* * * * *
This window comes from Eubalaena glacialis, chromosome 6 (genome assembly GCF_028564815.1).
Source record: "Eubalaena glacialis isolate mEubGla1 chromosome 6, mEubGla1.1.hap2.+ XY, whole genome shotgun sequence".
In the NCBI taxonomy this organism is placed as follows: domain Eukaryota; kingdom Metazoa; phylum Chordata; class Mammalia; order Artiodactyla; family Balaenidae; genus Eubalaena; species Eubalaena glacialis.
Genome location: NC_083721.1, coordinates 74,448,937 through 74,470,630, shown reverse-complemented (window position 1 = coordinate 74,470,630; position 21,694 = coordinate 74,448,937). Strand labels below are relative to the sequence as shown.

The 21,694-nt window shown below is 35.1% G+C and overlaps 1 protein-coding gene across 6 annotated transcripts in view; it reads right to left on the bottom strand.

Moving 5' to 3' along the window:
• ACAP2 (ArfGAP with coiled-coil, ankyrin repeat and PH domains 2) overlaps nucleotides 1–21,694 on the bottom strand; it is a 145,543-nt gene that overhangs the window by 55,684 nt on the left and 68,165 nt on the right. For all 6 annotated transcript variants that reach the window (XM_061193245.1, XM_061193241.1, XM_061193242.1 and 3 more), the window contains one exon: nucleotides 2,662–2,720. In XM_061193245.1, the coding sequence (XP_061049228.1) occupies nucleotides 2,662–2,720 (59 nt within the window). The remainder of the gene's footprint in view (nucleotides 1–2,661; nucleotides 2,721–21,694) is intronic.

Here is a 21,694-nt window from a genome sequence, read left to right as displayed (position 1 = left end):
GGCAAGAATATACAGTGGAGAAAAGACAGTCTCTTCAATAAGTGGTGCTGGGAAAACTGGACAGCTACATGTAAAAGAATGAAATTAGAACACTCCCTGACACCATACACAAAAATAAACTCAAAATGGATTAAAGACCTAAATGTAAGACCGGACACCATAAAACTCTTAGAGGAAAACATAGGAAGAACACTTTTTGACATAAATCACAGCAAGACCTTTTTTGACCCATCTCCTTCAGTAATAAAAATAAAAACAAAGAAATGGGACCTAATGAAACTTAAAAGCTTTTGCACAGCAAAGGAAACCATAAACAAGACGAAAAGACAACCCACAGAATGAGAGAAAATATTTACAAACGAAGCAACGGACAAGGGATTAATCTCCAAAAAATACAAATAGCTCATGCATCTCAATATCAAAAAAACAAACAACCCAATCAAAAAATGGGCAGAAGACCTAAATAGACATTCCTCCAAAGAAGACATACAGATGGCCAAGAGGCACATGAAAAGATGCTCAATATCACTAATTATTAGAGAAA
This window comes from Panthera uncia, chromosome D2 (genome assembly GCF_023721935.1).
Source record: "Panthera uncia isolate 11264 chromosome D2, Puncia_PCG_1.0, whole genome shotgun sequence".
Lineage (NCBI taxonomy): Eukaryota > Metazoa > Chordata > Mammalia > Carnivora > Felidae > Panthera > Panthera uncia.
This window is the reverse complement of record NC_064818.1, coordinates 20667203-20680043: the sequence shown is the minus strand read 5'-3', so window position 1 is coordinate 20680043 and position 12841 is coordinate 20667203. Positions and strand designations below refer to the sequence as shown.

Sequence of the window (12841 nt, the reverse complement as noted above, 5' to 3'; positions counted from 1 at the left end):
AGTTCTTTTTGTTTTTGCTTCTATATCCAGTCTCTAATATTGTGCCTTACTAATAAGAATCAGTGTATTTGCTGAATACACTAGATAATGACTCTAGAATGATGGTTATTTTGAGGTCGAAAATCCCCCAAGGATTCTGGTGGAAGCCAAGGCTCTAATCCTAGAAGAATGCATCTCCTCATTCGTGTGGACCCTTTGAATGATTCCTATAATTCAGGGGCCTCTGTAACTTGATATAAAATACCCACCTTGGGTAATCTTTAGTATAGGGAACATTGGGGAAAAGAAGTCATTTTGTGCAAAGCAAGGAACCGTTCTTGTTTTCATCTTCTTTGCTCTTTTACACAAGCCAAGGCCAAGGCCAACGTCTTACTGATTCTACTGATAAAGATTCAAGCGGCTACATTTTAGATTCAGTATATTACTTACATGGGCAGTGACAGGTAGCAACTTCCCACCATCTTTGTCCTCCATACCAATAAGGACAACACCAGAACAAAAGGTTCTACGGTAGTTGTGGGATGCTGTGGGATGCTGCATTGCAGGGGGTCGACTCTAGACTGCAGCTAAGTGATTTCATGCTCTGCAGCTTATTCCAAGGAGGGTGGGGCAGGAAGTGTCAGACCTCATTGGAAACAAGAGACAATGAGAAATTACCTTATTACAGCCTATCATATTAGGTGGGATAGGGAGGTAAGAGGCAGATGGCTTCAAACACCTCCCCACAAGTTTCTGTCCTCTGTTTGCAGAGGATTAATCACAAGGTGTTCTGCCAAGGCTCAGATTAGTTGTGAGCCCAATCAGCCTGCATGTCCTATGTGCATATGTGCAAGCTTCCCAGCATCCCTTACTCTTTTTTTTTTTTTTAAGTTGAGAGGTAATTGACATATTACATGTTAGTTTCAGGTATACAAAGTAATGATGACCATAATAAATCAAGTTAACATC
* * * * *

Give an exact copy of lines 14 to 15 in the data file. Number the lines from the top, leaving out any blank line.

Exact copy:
Sequence of the window (12841 nt, the reverse complement as noted above, 5' to 3'; positions counted from 1 at the left end):
AGTTCTTTTTGTTTTTGCTTCTATATCCAGTCTCTAATATTGTGCCTTACTAATAAGAATCAGTGTATTTGCTGAATACACTAGATAATGACTCTAGAATGATGGTTATTTTGAGGTCGAAAATCCCCCAAGGATTCTGGTGGAAGCCAAGGCTCTAATCCTAGAAGAATGCATCTCCTCATTCGTGTGGACCCTTTGAATGATTCCTATAATTCAGGGGCCTCTGTAACTTGATATAAAATACCCACCTTGGGTAATCTTTAGTATAGGGAACATTGGGGAAAAGAAGTCATTTTGTGCAAAGCAAGGAACCGTTCTTGTTTTCATCTTCTTTGCTCTTTTACACAAGCCAAGGCCAAGGCCAACGTCTTACTGATTCTACTGATAAAGATTCAAGCGGCTACATTTTAGATTCAGTATATTACTTACATGGGCAGTGACAGGTAGCAACTTCCCACCATCTTTGTCCTCCATACCAATAAGGACAACACCAGAACAAAAGGTTCTACGGTAGTTGTGGGATGCTGTGGGATGCTGCATTGCAGGGGGTCGACTCTAGACTGCAGCTAAGTGATTTCATGCTCTGCAGCTTATTCCAAGGAGGGTGGGGCAGGAAGTGTCAGACCTCATTGGAAACAAGAGACAATGAGAAATTACCTTATTACAGCCTATCATATTAGGTGGGATAGGGAGGTAAGAGGCAGATGGCTTCAAACACCTCCCCACAAGTTTCTGTCCTCTGTTTGCAGAGGATTAATCACAAGGTGTTCTGCCAAGGCTCAGATTAGTTGTGAGCCCAATCAGCCTGCATGTCCTATGTGCATATGTGCAAGCTTCCCAGCATCCCTTACTCTTTTTTTTTTTTTTAAGTTGAGAGGTAATTGACATATTACATGTTAGTTTCAGGTATACAAAGTAATGATGACCATAATAAATCAAGTTAACATC